What types of dentists are there

Dentist drill

In addition to the probe and mirror, the Dentist drill to the basic set at the dentist. But its steady hum causes discomfort for many patients.

What is a dental drill?

The dentist's drill is a special tool used in dentistry. The small rotating instrument basically works like a drill and is used to mechanically remove damaged teeth. The French dentist Pierre Fauchard came up with the idea of ​​treating holey teeth in this way and then filling them. He developed the first dentist's drill and is still known today as "Father of modern dentistry"The dental drills of that time were still operated by foot drive and differed significantly from today's models. On the one hand, such pedal drills were significantly slower, on the other hand they had much less precision. It was not until the middle of the 20th century that electric and air pressure-operated dental drills came onto the market .They were rotating at about 5,000 revolutions per minute faster and made the visit to the dentist much more pleasant for patients.

Why do you need dental drills?

A dental drill is used to remove lesions caused by tooth decay and periodontal disease. In order to be able to thoroughly remove and clean these diseased areas, the drill has to work its way through the hard tooth substance.

This requires a special drill bit made of an extra-hard material such as diamond or steel. The sharpness and precision of the instrument are just as important, so that only diseased tissue is removed and healthy tissue is spared. But the drill is also used to remove cracked fillings and old dentures. The device is one of the basic instruments of the modern medical practice, because without it the dentist could not do his work.

  • Caries - dental disease treated at the dentist without a toothache
  • Periodontal disease (periodontal disease) - painless periodontal treatment

What is the structure of a dental drill like?

A dental drill consists of three basic elements:

The device is connected to the drive via a cable on the shaft. The head is the actual working part and is provided with a suitable drill attachment if required. Depending on the operation, the dentist will choose the right shape, size and sharpness. After the filling has been set, the drill bit can be exchanged for a grinding tool or rubber polisher to give the teeth the necessary shine.

What types of drills are there?

In today's dental practice, the dentist has different drills to choose from. The main difference between drill types is their drive. So-called round burs are equipped with a motor, in contrast to this, the dental burs called turbines are driven by compressed air. Both types in comparison:

  • Rose borer (also called fissure burs or contra-angles) are angled preparation instruments and are operated electrically by a motor. The drill attachment is made of steel and is based on the appearance of a rose blossom. This type of dental drill reaches a speed of between 1,000 and 200,000 revolutions per minute. In spite of their comparatively strong vibrations, round burs are more gentle on tissue than the turbine. However, patients may find the vibration painful.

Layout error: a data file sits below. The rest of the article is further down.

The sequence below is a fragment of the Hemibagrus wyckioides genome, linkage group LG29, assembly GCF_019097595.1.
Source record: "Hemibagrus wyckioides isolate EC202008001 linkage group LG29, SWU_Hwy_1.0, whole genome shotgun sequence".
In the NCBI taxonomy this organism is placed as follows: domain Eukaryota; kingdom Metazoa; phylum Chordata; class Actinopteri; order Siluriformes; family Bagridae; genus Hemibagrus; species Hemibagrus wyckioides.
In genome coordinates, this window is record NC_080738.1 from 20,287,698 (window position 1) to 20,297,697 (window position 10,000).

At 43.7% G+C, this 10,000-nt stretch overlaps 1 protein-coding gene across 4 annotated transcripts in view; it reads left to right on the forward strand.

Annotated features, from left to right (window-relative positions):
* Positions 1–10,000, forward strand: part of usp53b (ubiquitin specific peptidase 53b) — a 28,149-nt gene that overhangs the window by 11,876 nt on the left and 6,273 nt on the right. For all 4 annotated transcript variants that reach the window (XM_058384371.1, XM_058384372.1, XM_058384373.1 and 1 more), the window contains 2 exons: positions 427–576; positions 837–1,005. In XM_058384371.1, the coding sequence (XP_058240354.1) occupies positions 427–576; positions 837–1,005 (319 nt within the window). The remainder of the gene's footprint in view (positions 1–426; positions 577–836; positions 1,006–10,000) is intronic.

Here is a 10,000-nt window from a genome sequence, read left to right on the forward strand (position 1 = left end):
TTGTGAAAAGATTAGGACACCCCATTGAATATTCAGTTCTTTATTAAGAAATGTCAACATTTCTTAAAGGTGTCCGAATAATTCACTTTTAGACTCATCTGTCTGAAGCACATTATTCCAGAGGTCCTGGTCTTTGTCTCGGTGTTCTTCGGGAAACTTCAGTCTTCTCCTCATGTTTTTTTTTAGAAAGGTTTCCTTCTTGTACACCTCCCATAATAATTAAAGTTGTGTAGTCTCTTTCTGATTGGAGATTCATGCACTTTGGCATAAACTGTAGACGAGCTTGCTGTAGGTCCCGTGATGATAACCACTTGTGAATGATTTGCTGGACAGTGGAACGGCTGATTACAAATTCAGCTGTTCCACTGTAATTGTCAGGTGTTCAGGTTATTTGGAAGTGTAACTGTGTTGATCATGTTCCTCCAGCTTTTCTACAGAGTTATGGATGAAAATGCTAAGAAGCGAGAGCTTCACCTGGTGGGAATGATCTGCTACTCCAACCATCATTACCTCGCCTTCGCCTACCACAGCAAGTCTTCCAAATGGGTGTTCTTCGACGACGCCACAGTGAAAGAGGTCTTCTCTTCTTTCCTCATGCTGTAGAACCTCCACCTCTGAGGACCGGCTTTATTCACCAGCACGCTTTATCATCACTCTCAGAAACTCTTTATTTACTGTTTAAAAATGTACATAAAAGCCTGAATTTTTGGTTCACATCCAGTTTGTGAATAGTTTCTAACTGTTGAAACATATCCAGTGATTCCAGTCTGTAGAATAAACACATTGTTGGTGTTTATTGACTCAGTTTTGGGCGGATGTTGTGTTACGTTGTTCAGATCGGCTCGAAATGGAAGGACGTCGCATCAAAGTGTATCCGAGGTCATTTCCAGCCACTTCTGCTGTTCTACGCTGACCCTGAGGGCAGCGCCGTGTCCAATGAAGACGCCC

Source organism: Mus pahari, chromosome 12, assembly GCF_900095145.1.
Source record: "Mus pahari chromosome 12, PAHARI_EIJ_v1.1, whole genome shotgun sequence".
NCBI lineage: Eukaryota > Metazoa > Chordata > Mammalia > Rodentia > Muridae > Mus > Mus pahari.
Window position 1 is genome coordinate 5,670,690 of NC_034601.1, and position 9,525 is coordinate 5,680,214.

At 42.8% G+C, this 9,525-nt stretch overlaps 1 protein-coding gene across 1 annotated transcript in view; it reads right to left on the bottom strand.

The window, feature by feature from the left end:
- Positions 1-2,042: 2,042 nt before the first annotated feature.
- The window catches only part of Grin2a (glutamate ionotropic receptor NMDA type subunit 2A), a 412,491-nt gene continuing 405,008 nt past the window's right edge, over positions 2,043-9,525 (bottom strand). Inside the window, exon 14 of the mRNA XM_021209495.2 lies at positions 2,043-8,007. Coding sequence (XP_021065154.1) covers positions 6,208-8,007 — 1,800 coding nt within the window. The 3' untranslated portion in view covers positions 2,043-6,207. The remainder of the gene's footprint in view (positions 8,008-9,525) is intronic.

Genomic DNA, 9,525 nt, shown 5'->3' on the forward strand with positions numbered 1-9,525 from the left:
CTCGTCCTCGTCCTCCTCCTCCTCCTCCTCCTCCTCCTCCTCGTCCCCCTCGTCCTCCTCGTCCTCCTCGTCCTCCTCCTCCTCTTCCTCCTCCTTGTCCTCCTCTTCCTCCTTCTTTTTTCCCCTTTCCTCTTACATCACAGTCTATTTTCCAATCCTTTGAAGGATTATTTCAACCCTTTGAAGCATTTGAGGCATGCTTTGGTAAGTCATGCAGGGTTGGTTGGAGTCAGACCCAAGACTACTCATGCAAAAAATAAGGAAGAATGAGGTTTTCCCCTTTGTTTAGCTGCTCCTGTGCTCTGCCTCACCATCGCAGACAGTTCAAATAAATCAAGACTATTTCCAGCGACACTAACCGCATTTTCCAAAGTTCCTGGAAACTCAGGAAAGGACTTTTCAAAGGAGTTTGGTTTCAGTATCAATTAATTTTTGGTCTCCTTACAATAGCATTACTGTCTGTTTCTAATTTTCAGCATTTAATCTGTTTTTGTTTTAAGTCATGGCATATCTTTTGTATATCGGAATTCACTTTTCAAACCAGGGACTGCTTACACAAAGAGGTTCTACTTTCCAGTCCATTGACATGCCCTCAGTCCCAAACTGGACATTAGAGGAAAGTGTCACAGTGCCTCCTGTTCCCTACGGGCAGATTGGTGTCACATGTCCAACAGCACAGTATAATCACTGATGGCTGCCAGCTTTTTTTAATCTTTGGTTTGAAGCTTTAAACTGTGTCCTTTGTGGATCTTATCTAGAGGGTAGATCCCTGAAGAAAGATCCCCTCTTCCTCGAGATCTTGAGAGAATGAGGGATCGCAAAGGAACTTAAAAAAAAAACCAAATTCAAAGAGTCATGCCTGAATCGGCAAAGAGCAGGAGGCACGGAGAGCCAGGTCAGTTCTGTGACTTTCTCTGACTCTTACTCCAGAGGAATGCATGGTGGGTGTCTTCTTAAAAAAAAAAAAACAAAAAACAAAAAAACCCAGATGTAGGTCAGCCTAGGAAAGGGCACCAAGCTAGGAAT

• The turbine can reach very high speeds of up to 450,000 revolutions per minute. This means that turbines operate with very little vibration and the risk of overheating is low. In addition, the low-vibration running has the advantage that pain is reduced. This type of dental drill is operated by compressed air, which in turn rotates a turbine wheel. However, some patients find the whistling sound of the turbine to be a disadvantage when drilling.

How do dental drills work?

With the drill with an electric motor, the power is transmitted to the working head with the help of shafts. In the case of a turbine, it is the airflow that creates the rotation on the drill head. Since the invention of the drill for the teeth, the devices have been continuously developed, today's dental drills run with up to 450,000 revolutions per minute.

That sounds impressive, but this speed is less suitable for removing tooth decay because so much heat is generated. But it is crucial for successful treatment that the tooth does not overheat. If it becomes too warm during drilling, the tooth tissue will be damaged. In the worst case, the sensitive tooth nerve becomes inflamed. This is why dentists prefer the slower round burr to remove carious areas; the ideal speed is around 1,000 to 1,500 revolutions. In addition, when drilling and milling, water is fed into the mouth for cooling.

Are there quiet dental drills?

Modern drills actually work relatively quietly (about 60 decibels). However, if you sit on the dentist's chair yourself, the drilling noise sounds loud. Firstly, this is because the drill is very close to the ear in the mouth. Second, the oral cavity acts as a resonance space that amplifies the sound. Similar to the mouth drum, an instrument whose sound is changed by the size of the musician's mouth. On the other hand, new developments that could revolutionize the way dental drills work offer hope for silent visits to the dentist.

A new drill with laser promises to make dental treatments almost painless and noiseless in the future. The device is not yet ready for the market, because not every fabric responds to every light color. A different laser is therefore required to remove caries than to remove old filling material. Researchers are currently working on a laser device that can do both and could effectively replace the good old dental drill.

Would you like to find out more about dental drills?

Call us now and make an appointment for a free and non-binding consultation at:
033203/85200


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Last update of this page on February 13th, 2021 by author Dr. Frank Seidel.

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